Words by Aiala Suso
Since Spanish rapper Pablo Hasél was arrested on 16 February, demonstrations have taken place across Spain, mainly in Barcelona and Madrid where there has also been violence, looting and vandalism. Hasél faces a jail sentence after his recent charges for inciting terrorism and insulting both royalty and state institutions were added to his criminal record. Protesters see in his arrest an attack on free-speech and demand his release.
The protests started on 6 February when the 9-month jail sentence for Hasél was made public. The violent clashes that broke out between protesters and the police since then have led to over 160 arrests, of which 129 have occured in Catalonia.
The main protests are happening in Barcelona and Madrid, where looting and vandalism have destroyed many shops and damaged public spaces. Only in Barcelona the damages are estimated to have cost several million so far. Shop owners see the events as “an act of destruction, not an exercise of freedom”.
Spanish magistrate Ignacio González Vega –a title that in Spain means a higher category than a judge–, said that there has been similar cases in the past, but “the peculiarity of Pablo Hasél is that he […] has a criminal record, for crimes not only of expression but also of another nature and, in fact, today there has been a new conviction for trying to attack a witness in a trial.”
Hasel was convicted for the first time in 2014 for exalting terrorism on account of several videos uploaded to YouTube between 2009 and 2011. He was accused of “praising” terrorist groups ETA, the GRAPO, Al Qaeda or Terra Lliure and “asking them to return to commit their actions”. He was not arrested because he had no previous convictions.
In 2018, he was sentenced again for glorifying terrorism, insulting the Crown and attacking state institutions in both a song and 64 messages published on Twitter in 2016 –when he had 54.000 folowers. This time his crime was aggravated by recidivism.
The rapper currently has three other court cases open. He has been convicted for pushing, insulting and spraying cleaning liquid on a journalist in 2016; and for attacking a man who testified as a witness in a trial involving a friend of the rapper. These two judgments are being appealed and are not yet final.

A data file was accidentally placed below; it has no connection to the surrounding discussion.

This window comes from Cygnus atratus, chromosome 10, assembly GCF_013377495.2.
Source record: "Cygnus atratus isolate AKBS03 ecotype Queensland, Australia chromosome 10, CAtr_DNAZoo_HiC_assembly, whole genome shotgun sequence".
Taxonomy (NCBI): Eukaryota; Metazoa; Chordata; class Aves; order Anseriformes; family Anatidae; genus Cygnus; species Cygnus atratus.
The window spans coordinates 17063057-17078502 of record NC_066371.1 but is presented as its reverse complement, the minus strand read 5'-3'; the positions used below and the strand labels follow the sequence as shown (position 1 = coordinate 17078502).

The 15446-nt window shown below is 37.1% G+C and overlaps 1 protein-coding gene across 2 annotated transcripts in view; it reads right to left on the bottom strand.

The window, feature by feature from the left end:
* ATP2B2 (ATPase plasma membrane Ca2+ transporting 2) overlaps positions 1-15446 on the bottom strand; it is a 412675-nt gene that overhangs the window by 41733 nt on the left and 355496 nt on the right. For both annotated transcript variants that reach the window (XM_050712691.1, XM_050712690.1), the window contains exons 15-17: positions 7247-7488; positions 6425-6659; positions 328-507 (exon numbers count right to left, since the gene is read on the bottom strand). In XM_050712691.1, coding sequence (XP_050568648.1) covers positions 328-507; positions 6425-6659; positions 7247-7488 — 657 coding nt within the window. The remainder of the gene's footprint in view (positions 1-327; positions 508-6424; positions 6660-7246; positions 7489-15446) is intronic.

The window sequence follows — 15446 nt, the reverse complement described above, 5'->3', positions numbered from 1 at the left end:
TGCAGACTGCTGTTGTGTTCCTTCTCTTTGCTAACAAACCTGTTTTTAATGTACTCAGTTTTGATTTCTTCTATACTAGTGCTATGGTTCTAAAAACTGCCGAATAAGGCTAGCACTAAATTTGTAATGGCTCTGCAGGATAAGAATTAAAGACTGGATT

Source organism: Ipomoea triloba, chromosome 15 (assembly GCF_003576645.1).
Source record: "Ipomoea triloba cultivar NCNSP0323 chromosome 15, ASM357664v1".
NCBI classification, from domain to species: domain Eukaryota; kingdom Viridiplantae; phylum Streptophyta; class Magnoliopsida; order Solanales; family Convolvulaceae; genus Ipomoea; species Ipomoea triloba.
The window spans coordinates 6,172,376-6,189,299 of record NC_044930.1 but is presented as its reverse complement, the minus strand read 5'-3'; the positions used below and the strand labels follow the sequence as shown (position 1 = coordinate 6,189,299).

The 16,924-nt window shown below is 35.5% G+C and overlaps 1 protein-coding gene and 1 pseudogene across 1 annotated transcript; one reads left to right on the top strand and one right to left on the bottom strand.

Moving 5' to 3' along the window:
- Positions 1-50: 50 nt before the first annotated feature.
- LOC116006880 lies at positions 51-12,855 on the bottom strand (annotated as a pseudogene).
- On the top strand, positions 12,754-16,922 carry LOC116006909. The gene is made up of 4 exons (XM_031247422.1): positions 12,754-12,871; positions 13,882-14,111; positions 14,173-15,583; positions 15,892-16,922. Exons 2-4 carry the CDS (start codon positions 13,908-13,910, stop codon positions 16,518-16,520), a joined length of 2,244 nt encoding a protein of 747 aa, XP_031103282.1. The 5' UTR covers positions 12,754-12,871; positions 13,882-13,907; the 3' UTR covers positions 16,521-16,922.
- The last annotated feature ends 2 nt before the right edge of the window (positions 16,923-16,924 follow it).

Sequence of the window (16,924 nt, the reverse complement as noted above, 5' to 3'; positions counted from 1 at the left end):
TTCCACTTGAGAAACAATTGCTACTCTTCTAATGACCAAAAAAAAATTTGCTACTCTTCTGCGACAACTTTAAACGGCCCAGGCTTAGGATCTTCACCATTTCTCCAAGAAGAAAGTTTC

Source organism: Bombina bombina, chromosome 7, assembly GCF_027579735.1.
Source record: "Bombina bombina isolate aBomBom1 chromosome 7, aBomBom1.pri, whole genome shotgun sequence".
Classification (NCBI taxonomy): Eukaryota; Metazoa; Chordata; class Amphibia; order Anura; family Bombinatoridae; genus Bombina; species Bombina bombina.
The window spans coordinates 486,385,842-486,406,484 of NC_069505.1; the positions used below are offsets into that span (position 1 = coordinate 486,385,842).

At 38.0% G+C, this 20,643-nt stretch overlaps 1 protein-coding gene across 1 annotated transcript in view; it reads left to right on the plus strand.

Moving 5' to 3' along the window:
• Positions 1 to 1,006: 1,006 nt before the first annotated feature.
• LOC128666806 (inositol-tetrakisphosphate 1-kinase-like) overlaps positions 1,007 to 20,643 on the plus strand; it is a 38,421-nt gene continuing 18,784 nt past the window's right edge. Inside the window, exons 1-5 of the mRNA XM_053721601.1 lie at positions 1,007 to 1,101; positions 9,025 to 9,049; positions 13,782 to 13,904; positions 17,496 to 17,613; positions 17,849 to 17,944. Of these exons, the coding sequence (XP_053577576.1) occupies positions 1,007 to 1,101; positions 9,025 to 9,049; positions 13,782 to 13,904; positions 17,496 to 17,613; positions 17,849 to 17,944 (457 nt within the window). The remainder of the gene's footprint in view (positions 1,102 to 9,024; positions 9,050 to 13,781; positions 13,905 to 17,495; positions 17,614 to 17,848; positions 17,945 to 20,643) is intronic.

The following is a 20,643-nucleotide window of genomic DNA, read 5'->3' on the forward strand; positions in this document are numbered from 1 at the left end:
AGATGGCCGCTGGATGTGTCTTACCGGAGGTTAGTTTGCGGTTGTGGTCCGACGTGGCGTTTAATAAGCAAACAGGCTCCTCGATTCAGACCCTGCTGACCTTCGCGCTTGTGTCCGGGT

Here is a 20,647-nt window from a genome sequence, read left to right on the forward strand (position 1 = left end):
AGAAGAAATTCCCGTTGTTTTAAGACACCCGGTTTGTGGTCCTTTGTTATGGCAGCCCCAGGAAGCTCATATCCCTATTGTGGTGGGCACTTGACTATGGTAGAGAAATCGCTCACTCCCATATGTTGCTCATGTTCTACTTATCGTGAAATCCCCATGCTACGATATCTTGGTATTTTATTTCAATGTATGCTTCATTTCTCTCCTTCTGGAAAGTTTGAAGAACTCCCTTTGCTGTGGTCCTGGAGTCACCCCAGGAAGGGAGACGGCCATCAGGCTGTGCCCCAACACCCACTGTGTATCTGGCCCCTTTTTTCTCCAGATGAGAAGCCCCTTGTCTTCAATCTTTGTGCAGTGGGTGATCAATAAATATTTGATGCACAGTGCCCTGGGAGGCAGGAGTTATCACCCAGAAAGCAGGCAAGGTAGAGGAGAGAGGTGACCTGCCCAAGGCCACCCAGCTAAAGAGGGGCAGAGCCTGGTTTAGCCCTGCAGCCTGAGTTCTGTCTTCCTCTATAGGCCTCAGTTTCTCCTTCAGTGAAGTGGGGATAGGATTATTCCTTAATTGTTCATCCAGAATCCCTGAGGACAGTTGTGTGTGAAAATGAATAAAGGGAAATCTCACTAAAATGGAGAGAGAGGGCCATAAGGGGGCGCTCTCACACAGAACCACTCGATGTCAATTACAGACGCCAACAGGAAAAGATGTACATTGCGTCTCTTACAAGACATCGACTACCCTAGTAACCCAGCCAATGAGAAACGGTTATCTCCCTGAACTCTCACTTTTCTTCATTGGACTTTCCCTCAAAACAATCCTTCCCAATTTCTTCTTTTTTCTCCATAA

He is also being investigated for allegedly breaking into Lleida government sub-delegation in protest of the arrest of the former president of the Generalitat de Catalunya Carles Puigdemont –who is in exile after his unilateral declaration of independence.
One of his most controversial messages, referring to the terrorist group GRAPO, said: “The demonstrations are necessary, but not enough, let’s support those who have gone further”. In another tweet he said GRAPO “truly represents us”.
He has also tweeted about conservative Spanish politicians: “They don’t sell me the story of who the bad guys are, I just think about killing them.”; and shared anti-feminist and degrading messages against women: “Bukkake for all the crazy women who paint us all men as potential abusers and wish there were only women”.
In addition to the demonstrations, more than 200 Spanish artists, including the film director Pedro Almodóvar and actor Javier Bardem, signed a petition calling for Hasél’s release and demanding the reform of laws on freedom of expression.
They warn that the current law poses a threat to “all public figures who dare openly criticize the actions of state institutions.” The 1995 law that made insulting both the crown and state institutions a crime has tormented many artists and satiric writers since it came into force.
Different sectors of the Spanish government and humanitarian organisations such as Amnesty International have cataloged Hasél’s sentence as “unfair.” Barcelona’s mayor, Ada Colau, made a call for calm: “Defending the freedom of expression doesn’t justify in any case the destruction of property, frightening our fellow citizens, and hurting businesses already hurt by the crisis.”
Spanish journalist at ICAL news agency, Carlos Tabernero, told The Badger: “The profile of the protesters is a diverse group of youngsters between 15 and 30 years old who are using Hasel’s arrest as an excuse; some belong to groups with a long anarchist and anti-system tradition, and others who respond violently against the system because they feel it has left them behind”.
According to Tabernero: “In Barcelona, as some police and media reports suggest, there are violent groups that mobilize to protest for any reason, whether it is the imprisonment of Pablo Hasél, the Catalan independence movement or the restrictions decreed to stop COVID-19”.
Picture Credit: Jordiventura96